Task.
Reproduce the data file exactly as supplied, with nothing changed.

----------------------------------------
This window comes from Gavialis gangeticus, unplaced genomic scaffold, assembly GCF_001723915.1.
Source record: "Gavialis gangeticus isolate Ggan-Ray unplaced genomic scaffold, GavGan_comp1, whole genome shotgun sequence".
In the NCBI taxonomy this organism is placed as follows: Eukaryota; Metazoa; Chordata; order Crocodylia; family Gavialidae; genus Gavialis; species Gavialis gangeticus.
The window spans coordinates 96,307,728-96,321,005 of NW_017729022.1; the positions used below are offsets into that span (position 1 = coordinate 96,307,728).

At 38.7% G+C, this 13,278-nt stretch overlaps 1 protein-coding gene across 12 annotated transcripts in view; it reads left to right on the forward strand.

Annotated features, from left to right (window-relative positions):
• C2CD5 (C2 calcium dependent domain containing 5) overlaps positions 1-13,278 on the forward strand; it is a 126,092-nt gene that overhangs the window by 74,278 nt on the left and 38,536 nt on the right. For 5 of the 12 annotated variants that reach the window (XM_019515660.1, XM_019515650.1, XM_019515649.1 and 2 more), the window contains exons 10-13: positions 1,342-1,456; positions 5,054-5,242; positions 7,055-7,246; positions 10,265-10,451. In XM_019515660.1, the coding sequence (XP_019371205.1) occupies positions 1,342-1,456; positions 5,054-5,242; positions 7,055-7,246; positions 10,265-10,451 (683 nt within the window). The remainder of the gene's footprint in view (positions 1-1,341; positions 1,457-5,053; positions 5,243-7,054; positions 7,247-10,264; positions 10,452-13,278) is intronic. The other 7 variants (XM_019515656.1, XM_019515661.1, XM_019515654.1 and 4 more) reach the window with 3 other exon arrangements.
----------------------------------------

This window comes from Gavialis gangeticus, unplaced genomic scaffold, assembly GCF_001723915.1.
Source record: "Gavialis gangeticus isolate Ggan-Ray unplaced genomic scaffold, GavGan_comp1, whole genome shotgun sequence".
In the NCBI taxonomy this organism is placed as follows: Eukaryota; Metazoa; Chordata; order Crocodylia; family Gavialidae; genus Gavialis; species Gavialis gangeticus.
The window spans coordinates 96,307,728-96,321,005 of NW_017729022.1; the positions used below are offsets into that span (position 1 = coordinate 96,307,728).

At 38.7% G+C, this 13,278-nt stretch overlaps 1 protein-coding gene across 12 annotated transcripts in view; it reads left to right on the forward strand.

Annotated features, from left to right (window-relative positions):
• C2CD5 (C2 calcium dependent domain containing 5) overlaps positions 1-13,278 on the forward strand; it is a 126,092-nt gene that overhangs the window by 74,278 nt on the left and 38,536 nt on the right. For 5 of the 12 annotated variants that reach the window (XM_019515660.1, XM_019515650.1, XM_019515649.1 and 2 more), the window contains exons 10-13: positions 1,342-1,456; positions 5,054-5,242; positions 7,055-7,246; positions 10,265-10,451. In XM_019515660.1, the coding sequence (XP_019371205.1) occupies positions 1,342-1,456; positions 5,054-5,242; positions 7,055-7,246; positions 10,265-10,451 (683 nt within the window). The remainder of the gene's footprint in view (positions 1-1,341; positions 1,457-5,053; positions 5,243-7,054; positions 7,247-10,264; positions 10,452-13,278) is intronic. The other 7 variants (XM_019515656.1, XM_019515661.1, XM_019515654.1 and 4 more) reach the window with 3 other exon arrangements.